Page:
“People make mistakes” – Zuckerberg defends position, data breach victim headcount hits 87 million

Mark Zuckerberg is defending his position as Facebook CEO after revelations that the data of up to 87 million users was involved in the Cambridge Analytica breach, including that of 300,000 Australians.

Facebook will be tightening access for third-party apps with changes to its API, features and user toggles. The announcement came in a newsroom post on 4 April, with Facebook listing nine changes to the platform to better protect user information following the Cambridge Analytica data breach earlier this year.

According to an internal review, Facebook says that profile information of up to 87 million users may have been harvested by Cambridge Analytica. Facebook CEO and founder Mark Zuckerberg told reporters in a conference call on Wednesday that the initial estimate of 50 million came from a third-party.

According to a graphic included in the newsroom post, information from more than 300,000 Australian profiles may have been “improperly shared with Cambridge Analytica.”

When asked if he is still the best person to lead the company in the call, Zuckerberg replied, “Yes. People make mistakes and learn along the way. I’m the first to admit we didn’t take a broad enough view of what our responsibilities are.”

Zuckerberg insisted that the responsibility for the breach was entirely his and that none of Facebook’s employees are losing their jobs as a result, “I’m not looking to throw anyone else under the bus.”

When asked if the board had suggested that he step down as CEO, Zuckerberg replied, “Not that I am aware of”.

Zuckerberg is due to testify in front of US Congress next week, regarding Facebook’s role in Cambridge Analytica’s alleged tampering with the 2016 presidential election.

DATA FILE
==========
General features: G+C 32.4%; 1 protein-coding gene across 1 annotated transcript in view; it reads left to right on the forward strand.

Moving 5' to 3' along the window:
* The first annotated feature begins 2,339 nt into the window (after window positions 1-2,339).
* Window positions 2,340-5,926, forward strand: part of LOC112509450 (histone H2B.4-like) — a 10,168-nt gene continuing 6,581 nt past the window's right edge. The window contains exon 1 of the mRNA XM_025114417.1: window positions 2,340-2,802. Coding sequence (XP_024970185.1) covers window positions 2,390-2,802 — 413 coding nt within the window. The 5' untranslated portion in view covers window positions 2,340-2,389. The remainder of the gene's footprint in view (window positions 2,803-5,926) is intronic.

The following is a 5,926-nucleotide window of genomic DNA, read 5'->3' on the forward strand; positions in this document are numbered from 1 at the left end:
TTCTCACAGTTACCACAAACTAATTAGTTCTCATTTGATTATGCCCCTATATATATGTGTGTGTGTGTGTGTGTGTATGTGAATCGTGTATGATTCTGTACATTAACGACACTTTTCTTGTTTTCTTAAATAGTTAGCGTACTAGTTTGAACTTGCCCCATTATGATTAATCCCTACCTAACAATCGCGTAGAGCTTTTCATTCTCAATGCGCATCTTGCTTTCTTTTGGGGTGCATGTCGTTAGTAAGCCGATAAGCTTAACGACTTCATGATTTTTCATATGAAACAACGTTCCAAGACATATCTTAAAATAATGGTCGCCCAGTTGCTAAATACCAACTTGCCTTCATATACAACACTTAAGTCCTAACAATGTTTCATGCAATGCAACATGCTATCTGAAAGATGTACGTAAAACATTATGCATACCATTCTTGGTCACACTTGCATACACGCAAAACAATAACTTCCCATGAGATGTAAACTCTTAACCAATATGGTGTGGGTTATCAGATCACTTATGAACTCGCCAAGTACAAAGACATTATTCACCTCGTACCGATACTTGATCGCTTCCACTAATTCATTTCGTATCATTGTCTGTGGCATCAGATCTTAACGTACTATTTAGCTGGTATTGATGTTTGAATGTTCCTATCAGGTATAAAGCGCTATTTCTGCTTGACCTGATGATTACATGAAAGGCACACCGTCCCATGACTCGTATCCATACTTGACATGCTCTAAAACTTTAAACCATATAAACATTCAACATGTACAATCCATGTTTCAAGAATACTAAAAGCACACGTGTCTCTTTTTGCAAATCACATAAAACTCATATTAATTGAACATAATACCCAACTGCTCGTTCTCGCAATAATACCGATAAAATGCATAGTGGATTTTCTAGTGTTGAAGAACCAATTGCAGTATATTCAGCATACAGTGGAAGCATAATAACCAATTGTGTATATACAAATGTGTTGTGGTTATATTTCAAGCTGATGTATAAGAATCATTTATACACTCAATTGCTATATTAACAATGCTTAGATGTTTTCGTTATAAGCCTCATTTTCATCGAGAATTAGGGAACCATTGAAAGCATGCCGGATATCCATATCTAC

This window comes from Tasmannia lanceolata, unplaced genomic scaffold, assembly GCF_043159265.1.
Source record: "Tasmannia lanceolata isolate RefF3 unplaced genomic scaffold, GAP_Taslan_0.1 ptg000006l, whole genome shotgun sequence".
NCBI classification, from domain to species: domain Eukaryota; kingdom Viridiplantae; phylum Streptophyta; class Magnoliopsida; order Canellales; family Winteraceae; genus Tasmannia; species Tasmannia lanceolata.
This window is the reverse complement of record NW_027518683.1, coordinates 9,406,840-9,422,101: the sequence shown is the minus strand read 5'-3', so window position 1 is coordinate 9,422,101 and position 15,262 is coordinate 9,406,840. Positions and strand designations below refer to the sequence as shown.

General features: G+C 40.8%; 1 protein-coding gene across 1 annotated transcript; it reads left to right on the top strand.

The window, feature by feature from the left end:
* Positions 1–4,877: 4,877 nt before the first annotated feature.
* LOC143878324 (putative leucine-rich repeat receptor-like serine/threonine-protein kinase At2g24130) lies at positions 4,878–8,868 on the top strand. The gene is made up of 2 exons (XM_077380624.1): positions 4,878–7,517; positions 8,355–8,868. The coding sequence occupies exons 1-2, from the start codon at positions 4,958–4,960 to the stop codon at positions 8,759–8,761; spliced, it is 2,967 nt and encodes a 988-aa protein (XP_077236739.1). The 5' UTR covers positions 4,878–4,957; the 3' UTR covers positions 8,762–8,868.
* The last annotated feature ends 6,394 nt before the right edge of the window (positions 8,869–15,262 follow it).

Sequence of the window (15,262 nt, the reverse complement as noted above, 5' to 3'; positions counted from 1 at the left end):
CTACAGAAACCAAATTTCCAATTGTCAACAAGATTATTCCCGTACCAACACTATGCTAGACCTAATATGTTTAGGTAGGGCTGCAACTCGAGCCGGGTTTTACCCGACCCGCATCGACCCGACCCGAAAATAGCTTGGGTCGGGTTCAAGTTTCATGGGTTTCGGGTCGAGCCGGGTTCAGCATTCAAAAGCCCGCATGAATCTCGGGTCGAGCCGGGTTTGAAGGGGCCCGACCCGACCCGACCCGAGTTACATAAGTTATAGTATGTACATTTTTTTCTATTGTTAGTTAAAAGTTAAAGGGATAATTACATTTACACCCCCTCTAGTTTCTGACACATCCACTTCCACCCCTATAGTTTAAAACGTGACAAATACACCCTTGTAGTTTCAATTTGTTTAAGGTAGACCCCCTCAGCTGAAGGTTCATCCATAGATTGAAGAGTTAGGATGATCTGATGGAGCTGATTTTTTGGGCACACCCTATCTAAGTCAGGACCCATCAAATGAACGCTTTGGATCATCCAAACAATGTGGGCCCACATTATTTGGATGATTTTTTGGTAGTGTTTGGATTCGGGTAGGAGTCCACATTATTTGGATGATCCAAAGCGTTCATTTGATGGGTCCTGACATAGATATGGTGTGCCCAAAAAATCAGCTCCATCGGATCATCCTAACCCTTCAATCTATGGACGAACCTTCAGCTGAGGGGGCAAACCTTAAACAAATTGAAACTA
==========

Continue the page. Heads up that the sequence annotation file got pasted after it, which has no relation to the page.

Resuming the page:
Still in recovery mode, Facebook will be implementing nine changes over the platform to improve profile information security:

  • Events API – Apps will no longer be able to access the guest list or posts on a Facebook event wall. Additionally, apps looking to use the event API will now be subject to Facebook’s approval in agreement to a series of “strict requirements”.
  • Group API – Third-party apps will now need approval from both Facebook and a group administrator before being granted access to information from closed group pages. Also, apps will no longer be able access the member list of a group or see pictures and names attached to posts.
  • Pages API – All future access will require the approval of Facebook.

 

  • Facebook login – Apps will now require Facebook’s approval before having access to information such as check-ins, likes, photos, posts, videos, events and groups. Additionally, apps will no longer be allowed to ask for access to personal information such as religious or political views, relationship status and details, education and work history, fitness activity and video watch activity.

 

  • Instagram platform API – Facebook is deprecating the old Instagram Graph API, and introducing new features to enhance businesses’ control over their organic Instagram presence.
  • Search and account recovery – Previously, users could search the platform for emails and phone numbers to connect with profiles that might be difficult to find by name. Facebook says that malicious actors have abused this feature in the past to scrape public profile information, “we believe most people on Facebook could have had their public profile scraped in this way.” This feature has been removed from Facebook’s search function.

 

  • Call and text history – Facebook will delete all communication logs older than a year, and will only keep information needed to offer services such as ‘frequent contacts’.
  • Data providers and Partner Categories – Facebook is shutting down access to Partner Categories, third-party data providers will no longer be able to offer their targeting directly on Facebook.
  • App controls – Starting on 9 April, users will see a link at the top of their newsfeeds to check and toggle the permissions of apps that currently have access to their profiles. Also, users whom may have been involved in the Cambridge Analytica data breach will receive a private message from Facebook along with a link : ‘See how you’re affected.’

 

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 Image copyright: dolphfyn / 123RF Stock Photo

BY Josh Loh ON 5 April 2018
Josh Loh is a newswriter and editorial assistant at MarketingMag.com.au